Using augmented reality indoor mapping in places like airports, hospitals, or arenas is an easy way to help people get from A to B and display relevant information about their surroundings along the way. And, when people can easily find what they’re looking for, their experience and perception of your venue become increasingly positive.
What’s even better about an AR map versus an on-screen map is that you can look through your mobile device and see both where you’re going and what’s happening around you. There’s no need to keep your head down, so you can always be completely aware of your surroundings.
This is a great way to integrate and reuse your CAD or BIM data in an AR world. By creating simple workspaces that transform your data into an AR compatible format, you’ll be able to help guests find their destination in no time.
Augmented Reality Wayfinding Outdoors
While not an indoor example, Google’s Live View demonstrates how augmented reality can be used for navigation purposes. Try it out yourself and see what inspiration you can draw before making your own app!
3. Visualize What’s Underground
Why didn’t I try textures on #AugmentedReality utility pipes before? Here is a simple comparison made with #FME #AR app. I think textures add a lot – a better visibility of shapes and joints, and it’s easier to estimate distances. Do you agree? @SafeSoftware pic.twitter.com/QDKsafkLwj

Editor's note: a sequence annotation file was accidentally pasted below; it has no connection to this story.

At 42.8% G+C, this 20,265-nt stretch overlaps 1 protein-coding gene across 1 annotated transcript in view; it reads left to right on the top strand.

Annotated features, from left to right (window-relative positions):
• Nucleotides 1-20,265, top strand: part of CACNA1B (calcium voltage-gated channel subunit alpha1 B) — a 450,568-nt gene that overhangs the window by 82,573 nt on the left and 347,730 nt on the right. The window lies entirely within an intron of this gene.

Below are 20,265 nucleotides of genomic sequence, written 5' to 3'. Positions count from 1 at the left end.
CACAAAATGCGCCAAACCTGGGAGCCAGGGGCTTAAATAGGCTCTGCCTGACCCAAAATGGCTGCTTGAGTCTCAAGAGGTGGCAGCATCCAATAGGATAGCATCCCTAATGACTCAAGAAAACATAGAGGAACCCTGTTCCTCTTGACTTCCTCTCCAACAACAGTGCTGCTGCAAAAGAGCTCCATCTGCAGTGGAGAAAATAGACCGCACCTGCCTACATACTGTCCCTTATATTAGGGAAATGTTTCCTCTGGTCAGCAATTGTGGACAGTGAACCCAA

— Dmitri Bagh (@DmitriAtSafe) July 31, 2020
In some ways, augmented reality enables you to have superpowers. X-ray vision, anyone?
Seeing what’s behind or below a surface in the real world instead of on a screen can help users plan, prepare, and be more efficient in their decision making. Rather than checking back with blueprints and notes, you can look through a device to see what’s beyond the surface directly where you stand.
You can even integrate data like utility lines with textures to display more information, such as how old different pipes are. This sort of visual communication is a great way to say more with less.
Augmented Reality X-Rays
Speaking of X-rays, AR is being used to understand the inner workings of our bodies better. Researchers at the University of Melbourne have been using augmented reality for physiotherapy education to show anatomical information like muscles and skeleton in real-time. AR supported environments have proven to be a great way for instructors to teach and students to observe and learn more effectively.
4. Display 3D Models
— Eetu Lappalainen (@EeduLappalainen) March 15, 2018
I think we can all agree that 3D models are a much more fascinating and fun way of learning about data that simulates objects in the real world. However, our ability to make use of 3D models has been limited by the technology available. With augmented reality and how accessible it has become, that limitation has begun to fade.
By visualizing plans in advance for things like construction and development, users can easily identify issues, saving time and money in the long run. It’s also an engaging way to present ideas to stakeholders who help in the decision-making process.